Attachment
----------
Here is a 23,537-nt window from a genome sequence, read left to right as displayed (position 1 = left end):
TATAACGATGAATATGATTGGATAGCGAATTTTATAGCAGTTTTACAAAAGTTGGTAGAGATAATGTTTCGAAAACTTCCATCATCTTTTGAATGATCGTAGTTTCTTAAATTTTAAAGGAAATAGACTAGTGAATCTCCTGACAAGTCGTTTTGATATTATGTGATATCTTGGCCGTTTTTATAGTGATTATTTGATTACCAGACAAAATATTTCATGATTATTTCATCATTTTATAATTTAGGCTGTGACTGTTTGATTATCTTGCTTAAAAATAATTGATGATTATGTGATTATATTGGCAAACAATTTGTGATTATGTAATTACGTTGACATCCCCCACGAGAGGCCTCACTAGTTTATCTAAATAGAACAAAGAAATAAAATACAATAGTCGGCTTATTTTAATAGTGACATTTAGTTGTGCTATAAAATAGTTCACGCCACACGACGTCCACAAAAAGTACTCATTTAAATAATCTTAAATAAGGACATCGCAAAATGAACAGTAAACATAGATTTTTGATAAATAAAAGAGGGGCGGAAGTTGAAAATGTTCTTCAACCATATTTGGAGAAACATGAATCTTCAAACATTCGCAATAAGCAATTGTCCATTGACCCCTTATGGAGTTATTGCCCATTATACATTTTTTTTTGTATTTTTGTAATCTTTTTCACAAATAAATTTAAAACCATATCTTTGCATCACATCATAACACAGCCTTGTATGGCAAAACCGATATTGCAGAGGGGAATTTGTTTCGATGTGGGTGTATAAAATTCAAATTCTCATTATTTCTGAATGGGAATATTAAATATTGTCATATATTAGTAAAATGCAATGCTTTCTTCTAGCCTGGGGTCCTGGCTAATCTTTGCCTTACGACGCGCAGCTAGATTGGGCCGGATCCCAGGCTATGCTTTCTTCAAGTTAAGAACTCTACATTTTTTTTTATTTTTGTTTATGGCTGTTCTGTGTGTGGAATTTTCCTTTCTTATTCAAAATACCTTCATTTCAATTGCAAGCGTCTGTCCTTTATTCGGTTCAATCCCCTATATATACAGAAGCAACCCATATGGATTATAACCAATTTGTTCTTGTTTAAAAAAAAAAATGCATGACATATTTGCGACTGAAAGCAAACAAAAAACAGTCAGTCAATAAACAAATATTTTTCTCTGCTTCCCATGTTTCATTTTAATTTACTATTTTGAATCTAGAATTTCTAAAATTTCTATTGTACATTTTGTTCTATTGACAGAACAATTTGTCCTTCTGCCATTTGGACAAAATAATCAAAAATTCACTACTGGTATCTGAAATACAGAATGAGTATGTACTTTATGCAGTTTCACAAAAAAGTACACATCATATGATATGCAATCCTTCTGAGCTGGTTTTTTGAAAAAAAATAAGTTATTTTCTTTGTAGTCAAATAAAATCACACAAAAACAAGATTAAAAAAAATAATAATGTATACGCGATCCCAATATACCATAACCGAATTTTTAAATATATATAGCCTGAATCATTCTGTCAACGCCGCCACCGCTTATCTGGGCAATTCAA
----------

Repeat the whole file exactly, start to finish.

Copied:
Here is a 23,537-nt window from a genome sequence, read left to right as displayed (position 1 = left end):
TATAACGATGAATATGATTGGATAGCGAATTTTATAGCAGTTTTACAAAAGTTGGTAGAGATAATGTTTCGAAAACTTCCATCATCTTTTGAATGATCGTAGTTTCTTAAATTTTAAAGGAAATAGACTAGTGAATCTCCTGACAAGTCGTTTTGATATTATGTGATATCTTGGCCGTTTTTATAGTGATTATTTGATTACCAGACAAAATATTTCATGATTATTTCATCATTTTATAATTTAGGCTGTGACTGTTTGATTATCTTGCTTAAAAATAATTGATGATTATGTGATTATATTGGCAAACAATTTGTGATTATGTAATTACGTTGACATCCCCCACGAGAGGCCTCACTAGTTTATCTAAATAGAACAAAGAAATAAAATACAATAGTCGGCTTATTTTAATAGTGACATTTAGTTGTGCTATAAAATAGTTCACGCCACACGACGTCCACAAAAAGTACTCATTTAAATAATCTTAAATAAGGACATCGCAAAATGAACAGTAAACATAGATTTTTGATAAATAAAAGAGGGGCGGAAGTTGAAAATGTTCTTCAACCATATTTGGAGAAACATGAATCTTCAAACATTCGCAATAAGCAATTGTCCATTGACCCCTTATGGAGTTATTGCCCATTATACATTTTTTTTTGTATTTTTGTAATCTTTTTCACAAATAAATTTAAAACCATATCTTTGCATCACATCATAACACAGCCTTGTATGGCAAAACCGATATTGCAGAGGGGAATTTGTTTCGATGTGGGTGTATAAAATTCAAATTCTCATTATTTCTGAATGGGAATATTAAATATTGTCATATATTAGTAAAATGCAATGCTTTCTTCTAGCCTGGGGTCCTGGCTAATCTTTGCCTTACGACGCGCAGCTAGATTGGGCCGGATCCCAGGCTATGCTTTCTTCAAGTTAAGAACTCTACATTTTTTTTTATTTTTGTTTATGGCTGTTCTGTGTGTGGAATTTTCCTTTCTTATTCAAAATACCTTCATTTCAATTGCAAGCGTCTGTCCTTTATTCGGTTCAATCCCCTATATATACAGAAGCAACCCATATGGATTATAACCAATTTGTTCTTGTTTAAAAAAAAAAATGCATGACATATTTGCGACTGAAAGCAAACAAAAAACAGTCAGTCAATAAACAAATATTTTTCTCTGCTTCCCATGTTTCATTTTAATTTACTATTTTGAATCTAGAATTTCTAAAATTTCTATTGTACATTTTGTTCTATTGACAGAACAATTTGTCCTTCTGCCATTTGGACAAAATAATCAAAAATTCACTACTGGTATCTGAAATACAGAATGAGTATGTACTTTATGCAGTTTCACAAAAAAGTACACATCATATGATATGCAATCCTTCTGAGCTGGTTTTTTGAAAAAAAATAAGTTATTTTCTTTGTAGTCAAATAAAATCACACAAAAACAAGATTAAAAAAAATAATAATGTATACGCGATCCCAATATACCATAACCGAATTTTTAAATATATATAGCCTGAATCATTCTGTCAACGCCGCCACCGCTTATCTGGGCAATTCAA